Trial on the information was to a jury, the Honorable Bernard M. Decker, presiding. The Government's evidence showed the following. On July 17, Agent Carl Jackson of the Federal Bureau of Narcotics called appellant and said he was "ready to get another spoon of stuff."5 Appellant responded, "Yeah, we have been waiting on you. Why don't you do this: Come on out, and I will be waiting." Jackson went to appellant's residence and rang the door buzzer, but no one answered. As he was leaving, Burke walked around the corner and approached him. Burke said, "We have been waiting on you to come back." Jackson told Burke he had just talked with appellant and appellant instructed him to come out and get the other spoon. Burke replied, "Yes, he told me." Burke told Jackson that appellant had to leave and asked Jackson to come with him. Jackson accompanied Burke, who subsequently sold Jackson a spoon of heroin. Appellant was not present during any of these occurrences and had no conversations with Jackson after the telephone call.
Appellant was arrested by narcotics agents on October 24, 1964. When informed that he was being arrested for selling narcotics to Jackson, he replied that he had not given Jackson any money and had not handed him any narcotics. When asked who helped him procure the heroin, he replied that it was Burke and Gougis.
The Government concedes that this evidence was not sufficient to prove the offense charged in the information, since it did not establish a relationship between appellant and Burke, who transacted the illegal sale. It concedes that Burke's extrajudicial declarations were admissible only if other evidence established an agency relationship between appellant and Burke.
To prove the charge against appellant the Government had to establish either that he and Burke were acting in concert, making him liable as a principal,6 United States v. Dillard, 7 Cir., 376 F.2d 365 (1967); United States v. Jones, 2 Cir., 308 F.2d 26 (1962); Walker v. United States, 5 Cir., 301 F.2d 94 (1962), or that he associated himself with the criminal venture and participated in it in a purposeful way, making him liable as an aider and abettor,7 Nye & Nissen v. United States, 336 U.S. 613, 69 S.Ct. 766, 93 L.Ed. 919 (1949); United States v. Dillard, supra; United States v. Alexander, 7 Cir., 219 F.2d 225 (1955).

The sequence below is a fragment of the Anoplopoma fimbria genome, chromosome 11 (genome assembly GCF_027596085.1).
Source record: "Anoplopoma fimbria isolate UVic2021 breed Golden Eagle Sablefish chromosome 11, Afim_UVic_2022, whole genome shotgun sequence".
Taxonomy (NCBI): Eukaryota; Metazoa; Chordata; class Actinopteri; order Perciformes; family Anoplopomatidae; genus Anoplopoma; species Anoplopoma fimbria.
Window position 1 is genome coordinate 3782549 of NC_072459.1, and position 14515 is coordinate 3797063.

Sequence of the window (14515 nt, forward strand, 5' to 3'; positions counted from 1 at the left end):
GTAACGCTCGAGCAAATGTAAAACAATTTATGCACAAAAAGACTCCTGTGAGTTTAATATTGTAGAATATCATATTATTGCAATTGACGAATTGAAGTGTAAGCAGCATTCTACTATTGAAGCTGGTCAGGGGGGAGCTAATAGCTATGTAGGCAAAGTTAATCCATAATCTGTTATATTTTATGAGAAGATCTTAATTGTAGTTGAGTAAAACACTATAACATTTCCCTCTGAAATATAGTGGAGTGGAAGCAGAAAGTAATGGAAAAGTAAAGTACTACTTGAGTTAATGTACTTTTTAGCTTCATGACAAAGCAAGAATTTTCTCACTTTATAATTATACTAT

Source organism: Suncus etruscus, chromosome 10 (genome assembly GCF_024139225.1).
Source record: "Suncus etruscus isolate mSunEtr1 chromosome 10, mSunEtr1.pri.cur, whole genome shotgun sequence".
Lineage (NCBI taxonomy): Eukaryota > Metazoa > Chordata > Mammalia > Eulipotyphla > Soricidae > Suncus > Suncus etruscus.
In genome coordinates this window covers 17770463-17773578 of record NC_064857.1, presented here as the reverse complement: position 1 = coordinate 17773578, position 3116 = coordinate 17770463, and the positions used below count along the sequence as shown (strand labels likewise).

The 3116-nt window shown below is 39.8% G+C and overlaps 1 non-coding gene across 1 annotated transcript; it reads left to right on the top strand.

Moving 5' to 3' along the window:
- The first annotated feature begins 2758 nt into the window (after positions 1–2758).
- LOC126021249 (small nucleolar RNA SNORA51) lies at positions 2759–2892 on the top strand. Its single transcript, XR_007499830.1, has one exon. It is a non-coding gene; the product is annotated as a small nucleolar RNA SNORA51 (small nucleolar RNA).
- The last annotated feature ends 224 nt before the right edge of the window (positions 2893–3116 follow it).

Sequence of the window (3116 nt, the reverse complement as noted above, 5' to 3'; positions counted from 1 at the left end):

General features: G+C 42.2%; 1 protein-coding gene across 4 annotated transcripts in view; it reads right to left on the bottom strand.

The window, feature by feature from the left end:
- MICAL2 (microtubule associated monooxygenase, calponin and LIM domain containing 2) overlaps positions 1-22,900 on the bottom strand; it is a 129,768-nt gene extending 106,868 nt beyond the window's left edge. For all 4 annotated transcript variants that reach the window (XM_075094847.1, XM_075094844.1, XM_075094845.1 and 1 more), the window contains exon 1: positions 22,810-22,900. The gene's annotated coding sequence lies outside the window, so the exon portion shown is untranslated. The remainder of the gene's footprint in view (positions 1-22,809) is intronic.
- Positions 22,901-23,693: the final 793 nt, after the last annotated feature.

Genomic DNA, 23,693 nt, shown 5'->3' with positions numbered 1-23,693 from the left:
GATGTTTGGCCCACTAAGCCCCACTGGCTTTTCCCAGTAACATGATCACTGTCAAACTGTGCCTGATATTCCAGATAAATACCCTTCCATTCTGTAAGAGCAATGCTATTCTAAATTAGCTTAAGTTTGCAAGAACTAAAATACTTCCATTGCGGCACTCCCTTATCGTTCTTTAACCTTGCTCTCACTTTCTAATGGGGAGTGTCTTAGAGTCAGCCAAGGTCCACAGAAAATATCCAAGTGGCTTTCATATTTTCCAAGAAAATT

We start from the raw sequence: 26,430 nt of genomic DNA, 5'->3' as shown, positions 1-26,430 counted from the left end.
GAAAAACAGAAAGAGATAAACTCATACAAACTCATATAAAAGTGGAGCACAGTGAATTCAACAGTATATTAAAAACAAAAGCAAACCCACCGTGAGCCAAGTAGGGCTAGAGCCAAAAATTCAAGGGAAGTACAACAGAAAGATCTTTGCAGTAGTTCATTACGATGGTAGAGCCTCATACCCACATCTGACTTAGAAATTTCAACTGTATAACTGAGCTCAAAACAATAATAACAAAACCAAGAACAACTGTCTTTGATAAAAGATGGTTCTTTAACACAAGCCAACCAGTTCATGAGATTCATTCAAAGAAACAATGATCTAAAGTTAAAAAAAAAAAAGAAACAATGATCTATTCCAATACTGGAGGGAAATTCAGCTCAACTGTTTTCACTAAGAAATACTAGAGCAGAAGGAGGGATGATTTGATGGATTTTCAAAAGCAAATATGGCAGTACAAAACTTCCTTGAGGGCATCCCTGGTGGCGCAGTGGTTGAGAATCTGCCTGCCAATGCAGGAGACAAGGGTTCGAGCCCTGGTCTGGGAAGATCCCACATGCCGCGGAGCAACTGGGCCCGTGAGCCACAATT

There is no direct evidence connecting appellant with Burke's sale of heroin to Jackson on July 17. To support the inference that Burke and appellant were acting together on July 17 the Government introduced, over appellant's objection, evidence of the July 14 heroin transaction involving appellant, Burke, Gougis, and Agent Jackson. That evidence consisted of the testimony of Jackson and was substantially identical to his testimony at the earlier trial on the indictment. The substance of his testimony was that he asked appellant for heroin, that appellant took him to Burke, describing Burke as his "source", that Burke sold him heroin in appellant's presence, and that Burke approved his suggestion that he call appellant if he wanted more heroin.